This is a group that can get the job done. They know it, and everyone around them knows it. It's been a season of ups and downs for the guys in white, red, and black, but now's the time to dig deep and finish this thing off.

No matter what happens tonight, neither team should leave the Summerland Arena hanging their head. Both have performed valiantly in the KIJHL's second season, and I have a funny feeling we're in for a wild ride to finish this series and send it out with some flare.

It's an absolute pleasure to cover this team and it's group of personalities, and no matter what happens in Game 7, this isn't end. Go get 'em, Steam.

"Great moments are born from great opportunity" - Herb Brooks

Friday, 27 February 2015


If you were at the game last night or watched the game last night, you probably wanted to leave either the arena or the broadcast midway through the 2nd period.

I really hope you didn't.

If you did, you missed one of the most unthinkable comebacks I've witnessed in my years in hockey. Summerland got FAR from the start they wanted, but managed to come on strong as the game went on in order to pick up the unlikely victory in double OT by a 7-6 score.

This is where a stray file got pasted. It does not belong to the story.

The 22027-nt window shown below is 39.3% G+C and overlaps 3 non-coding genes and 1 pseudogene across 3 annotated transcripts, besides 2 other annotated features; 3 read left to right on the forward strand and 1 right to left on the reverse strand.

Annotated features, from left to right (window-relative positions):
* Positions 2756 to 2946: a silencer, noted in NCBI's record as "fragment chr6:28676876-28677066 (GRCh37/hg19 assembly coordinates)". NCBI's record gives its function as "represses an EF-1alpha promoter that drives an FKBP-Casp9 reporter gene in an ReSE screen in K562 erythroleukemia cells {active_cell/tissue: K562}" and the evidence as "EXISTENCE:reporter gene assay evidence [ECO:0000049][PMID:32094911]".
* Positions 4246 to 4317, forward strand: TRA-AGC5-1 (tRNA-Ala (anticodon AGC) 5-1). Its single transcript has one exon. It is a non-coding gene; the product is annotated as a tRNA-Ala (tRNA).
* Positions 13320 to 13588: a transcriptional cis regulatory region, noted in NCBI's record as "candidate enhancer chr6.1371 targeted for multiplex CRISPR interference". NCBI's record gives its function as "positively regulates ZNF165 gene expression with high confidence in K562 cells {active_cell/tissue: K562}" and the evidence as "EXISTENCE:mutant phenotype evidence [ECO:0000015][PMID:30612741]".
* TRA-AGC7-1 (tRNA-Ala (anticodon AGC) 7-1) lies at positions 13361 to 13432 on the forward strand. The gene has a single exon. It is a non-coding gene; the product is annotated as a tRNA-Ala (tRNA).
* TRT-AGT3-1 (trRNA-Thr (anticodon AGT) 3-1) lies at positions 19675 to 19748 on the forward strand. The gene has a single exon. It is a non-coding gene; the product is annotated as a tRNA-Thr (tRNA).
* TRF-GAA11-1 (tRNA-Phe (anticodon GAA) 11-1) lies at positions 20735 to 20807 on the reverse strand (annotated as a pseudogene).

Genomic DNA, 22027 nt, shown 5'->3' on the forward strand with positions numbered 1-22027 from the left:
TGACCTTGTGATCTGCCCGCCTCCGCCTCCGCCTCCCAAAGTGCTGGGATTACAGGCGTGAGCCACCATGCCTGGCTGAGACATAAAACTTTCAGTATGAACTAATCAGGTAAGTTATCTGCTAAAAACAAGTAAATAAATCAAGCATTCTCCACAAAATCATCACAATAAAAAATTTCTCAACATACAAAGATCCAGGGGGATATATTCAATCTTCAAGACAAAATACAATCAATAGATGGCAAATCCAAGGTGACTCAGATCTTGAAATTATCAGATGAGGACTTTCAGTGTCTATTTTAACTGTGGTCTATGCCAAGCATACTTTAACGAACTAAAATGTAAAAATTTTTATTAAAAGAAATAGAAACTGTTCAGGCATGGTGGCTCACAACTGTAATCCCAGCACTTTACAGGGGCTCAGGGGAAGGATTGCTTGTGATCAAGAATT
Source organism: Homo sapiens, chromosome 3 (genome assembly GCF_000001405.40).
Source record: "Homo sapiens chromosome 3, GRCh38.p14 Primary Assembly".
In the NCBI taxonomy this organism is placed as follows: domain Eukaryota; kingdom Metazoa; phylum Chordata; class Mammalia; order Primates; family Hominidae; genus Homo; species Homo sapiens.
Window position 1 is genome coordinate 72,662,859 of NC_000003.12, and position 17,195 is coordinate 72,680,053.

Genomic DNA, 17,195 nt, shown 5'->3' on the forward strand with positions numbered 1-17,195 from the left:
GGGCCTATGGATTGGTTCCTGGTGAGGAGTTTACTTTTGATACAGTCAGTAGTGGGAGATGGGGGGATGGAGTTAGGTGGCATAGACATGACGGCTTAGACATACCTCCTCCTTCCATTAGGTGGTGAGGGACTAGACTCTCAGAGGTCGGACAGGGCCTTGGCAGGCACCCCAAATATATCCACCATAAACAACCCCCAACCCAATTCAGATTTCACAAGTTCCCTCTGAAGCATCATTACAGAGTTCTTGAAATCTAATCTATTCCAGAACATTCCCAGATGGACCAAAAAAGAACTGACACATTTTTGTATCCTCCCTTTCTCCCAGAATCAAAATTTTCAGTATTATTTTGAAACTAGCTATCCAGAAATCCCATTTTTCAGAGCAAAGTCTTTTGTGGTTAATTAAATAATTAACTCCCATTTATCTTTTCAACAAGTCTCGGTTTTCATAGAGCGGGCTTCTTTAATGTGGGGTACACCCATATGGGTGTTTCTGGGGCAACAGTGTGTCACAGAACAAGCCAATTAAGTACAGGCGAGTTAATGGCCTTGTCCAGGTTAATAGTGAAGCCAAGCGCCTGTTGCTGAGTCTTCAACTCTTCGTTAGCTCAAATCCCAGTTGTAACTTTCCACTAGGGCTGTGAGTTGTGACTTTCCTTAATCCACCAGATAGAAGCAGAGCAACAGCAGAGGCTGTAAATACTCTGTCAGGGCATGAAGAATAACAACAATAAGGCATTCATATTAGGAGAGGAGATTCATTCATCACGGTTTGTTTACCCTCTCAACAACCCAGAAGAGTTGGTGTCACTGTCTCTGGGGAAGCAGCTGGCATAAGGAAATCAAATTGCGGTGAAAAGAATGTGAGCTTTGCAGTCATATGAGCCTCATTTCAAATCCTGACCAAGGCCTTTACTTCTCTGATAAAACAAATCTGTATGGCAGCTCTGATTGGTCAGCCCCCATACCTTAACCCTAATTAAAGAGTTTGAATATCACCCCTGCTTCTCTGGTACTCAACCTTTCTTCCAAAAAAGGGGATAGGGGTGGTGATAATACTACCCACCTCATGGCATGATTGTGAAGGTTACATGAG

Speaking with both coaches pre-game, we got the sense that special teams was going to dictate the play in Game 5. After all, it had done that all series for both teams and both coaches had worked on it with their squads in team meetings on off-days.

Kelowna had the fruits of their labour pay off right away on Thursday night, as Summerland got into penalty trouble early in the game and allowed the Chiefs out to a 2-0 lead. Both goals, one from Ethan Rusnack and one from Kevin Roth, came on the powerplay. Rusnack was allowed to corral a rebound to the left of Brett Huber and put one into an empty cage to open the scoring before a long, hard shot from Roth beat Brett Huber over the shoulder just a few minutes later.

Shortly after the Roth goal that put the Chiefs up 2-0, Dylan Jamieson picked off a Summerland clearing attempt and beat Huber on the blocker side. That goal came just :09 after the Roth tally and forced Steam Head Coach John Depourcq to use his timeout to settle his troops.

The tactical timeout worked, as just :34 after the Chiefs went up 3-0, Summerland's captain chimed in and inked his name on the scorecard. After some good work in the offensive zone to keep the puck down low, Paulsen Lautard found some room to walk out from behind the net with the puck. Instead of a tight wrap at the post to the right of Chris Turner, Lautard slid out about 6 feet and beat Turner with a hard shot that bulged the twine.

The goal gave Summerland some life, but they were unable to beat Turner again before the first intermission. In the second period it looked as though Summerland was going to come on strong as they had a good first shift and a half coming off the break. It was Kelowna, however, who scored the next goal. That goal came on the powerplay once again as Jonathan Lee banged home a rebound off a Braeden Cyra shot to Huber's left.